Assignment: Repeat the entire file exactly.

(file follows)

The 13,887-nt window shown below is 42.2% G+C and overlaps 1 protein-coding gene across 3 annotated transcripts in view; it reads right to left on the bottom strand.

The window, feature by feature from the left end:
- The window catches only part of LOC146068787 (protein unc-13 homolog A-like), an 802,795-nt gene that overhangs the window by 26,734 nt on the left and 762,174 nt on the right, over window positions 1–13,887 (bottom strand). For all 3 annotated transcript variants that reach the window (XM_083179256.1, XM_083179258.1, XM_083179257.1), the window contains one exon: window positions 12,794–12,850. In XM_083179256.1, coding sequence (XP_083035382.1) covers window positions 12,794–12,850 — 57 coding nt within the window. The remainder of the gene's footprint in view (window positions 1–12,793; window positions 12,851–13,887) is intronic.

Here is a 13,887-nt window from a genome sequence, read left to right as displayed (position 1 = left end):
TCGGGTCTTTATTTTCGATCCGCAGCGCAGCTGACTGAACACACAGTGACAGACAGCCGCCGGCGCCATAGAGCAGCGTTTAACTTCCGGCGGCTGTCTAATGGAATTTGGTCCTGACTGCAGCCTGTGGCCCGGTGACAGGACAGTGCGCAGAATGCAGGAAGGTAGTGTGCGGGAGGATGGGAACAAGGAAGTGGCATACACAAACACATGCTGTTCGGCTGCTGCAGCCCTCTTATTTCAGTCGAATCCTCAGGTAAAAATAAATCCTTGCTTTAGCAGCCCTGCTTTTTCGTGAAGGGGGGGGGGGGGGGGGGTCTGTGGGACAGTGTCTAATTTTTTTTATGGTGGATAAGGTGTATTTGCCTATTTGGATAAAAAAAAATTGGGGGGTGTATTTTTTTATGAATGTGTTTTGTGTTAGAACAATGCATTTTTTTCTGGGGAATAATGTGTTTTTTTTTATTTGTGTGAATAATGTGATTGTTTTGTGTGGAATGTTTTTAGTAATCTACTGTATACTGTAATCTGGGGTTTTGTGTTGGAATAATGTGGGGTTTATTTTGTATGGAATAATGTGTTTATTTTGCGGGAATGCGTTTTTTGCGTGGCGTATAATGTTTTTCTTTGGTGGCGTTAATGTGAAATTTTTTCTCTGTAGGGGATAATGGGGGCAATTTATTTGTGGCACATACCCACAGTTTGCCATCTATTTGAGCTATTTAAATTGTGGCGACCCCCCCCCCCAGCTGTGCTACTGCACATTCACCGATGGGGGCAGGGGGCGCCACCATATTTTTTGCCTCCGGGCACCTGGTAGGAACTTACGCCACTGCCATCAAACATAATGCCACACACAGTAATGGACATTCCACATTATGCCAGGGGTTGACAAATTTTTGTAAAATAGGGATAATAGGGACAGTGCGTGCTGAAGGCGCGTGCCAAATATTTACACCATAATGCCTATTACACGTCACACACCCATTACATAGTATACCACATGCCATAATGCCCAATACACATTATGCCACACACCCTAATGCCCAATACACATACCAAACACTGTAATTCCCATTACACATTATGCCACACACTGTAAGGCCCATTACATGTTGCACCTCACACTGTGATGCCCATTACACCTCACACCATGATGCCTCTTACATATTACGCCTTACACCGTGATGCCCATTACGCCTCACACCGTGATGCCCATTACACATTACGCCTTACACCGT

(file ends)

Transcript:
The 13,887-nt window shown below is 42.2% G+C and overlaps 1 protein-coding gene across 3 annotated transcripts in view; it reads right to left on the bottom strand.

The window, feature by feature from the left end:
- The window catches only part of LOC146068787 (protein unc-13 homolog A-like), an 802,795-nt gene that overhangs the window by 26,734 nt on the left and 762,174 nt on the right, over window positions 1–13,887 (bottom strand). For all 3 annotated transcript variants that reach the window (XM_083179256.1, XM_083179258.1, XM_083179257.1), the window contains one exon: window positions 12,794–12,850. In XM_083179256.1, coding sequence (XP_083035382.1) covers window positions 12,794–12,850 — 57 coding nt within the window. The remainder of the gene's footprint in view (window positions 1–12,793; window positions 12,851–13,887) is intronic.

Here is a 13,887-nt window from a genome sequence, read left to right as displayed (position 1 = left end):
TCGGGTCTTTATTTTCGATCCGCAGCGCAGCTGACTGAACACACAGTGACAGACAGCCGCCGGCGCCATAGAGCAGCGTTTAACTTCCGGCGGCTGTCTAATGGAATTTGGTCCTGACTGCAGCCTGTGGCCCGGTGACAGGACAGTGCGCAGAATGCAGGAAGGTAGTGTGCGGGAGGATGGGAACAAGGAAGTGGCATACACAAACACATGCTGTTCGGCTGCTGCAGCCCTCTTATTTCAGTCGAATCCTCAGGTAAAAATAAATCCTTGCTTTAGCAGCCCTGCTTTTTCGTGAAGGGGGGGGGGGGGGGGGGTCTGTGGGACAGTGTCTAATTTTTTTTATGGTGGATAAGGTGTATTTGCCTATTTGGATAAAAAAAAATTGGGGGGTGTATTTTTTTATGAATGTGTTTTGTGTTAGAACAATGCATTTTTTTCTGGGGAATAATGTGTTTTTTTTTATTTGTGTGAATAATGTGATTGTTTTGTGTGGAATGTTTTTAGTAATCTACTGTATACTGTAATCTGGGGTTTTGTGTTGGAATAATGTGGGGTTTATTTTGTATGGAATAATGTGTTTATTTTGCGGGAATGCGTTTTTTGCGTGGCGTATAATGTTTTTCTTTGGTGGCGTTAATGTGAAATTTTTTCTCTGTAGGGGATAATGGGGGCAATTTATTTGTGGCACATACCCACAGTTTGCCATCTATTTGAGCTATTTAAATTGTGGCGACCCCCCCCCCCAGCTGTGCTACTGCACATTCACCGATGGGGGCAGGGGGCGCCACCATATTTTTTGCCTCCGGGCACCTGGTAGGAACTTACGCCACTGCCATCAAACATAATGCCACACACAGTAATGGACATTCCACATTATGCCAGGGGTTGACAAATTTTTGTAAAATAGGGATAATAGGGACAGTGCGTGCTGAAGGCGCGTGCCAAATATTTACACCATAATGCCTATTACACGTCACACACCCATTACATAGTATACCACATGCCATAATGCCCAATACACATTATGCCACACACCCTAATGCCCAATACACATACCAAACACTGTAATTCCCATTACACATTATGCCACACACTGTAAGGCCCATTACATGTTGCACCTCACACTGTGATGCCCATTACACCTCACACCATGATGCCTCTTACATATTACGCCTTACACCGTGATGCCCATTACGCCTCACACCGTGATGCCCATTACACATTACGCCTTACACCGT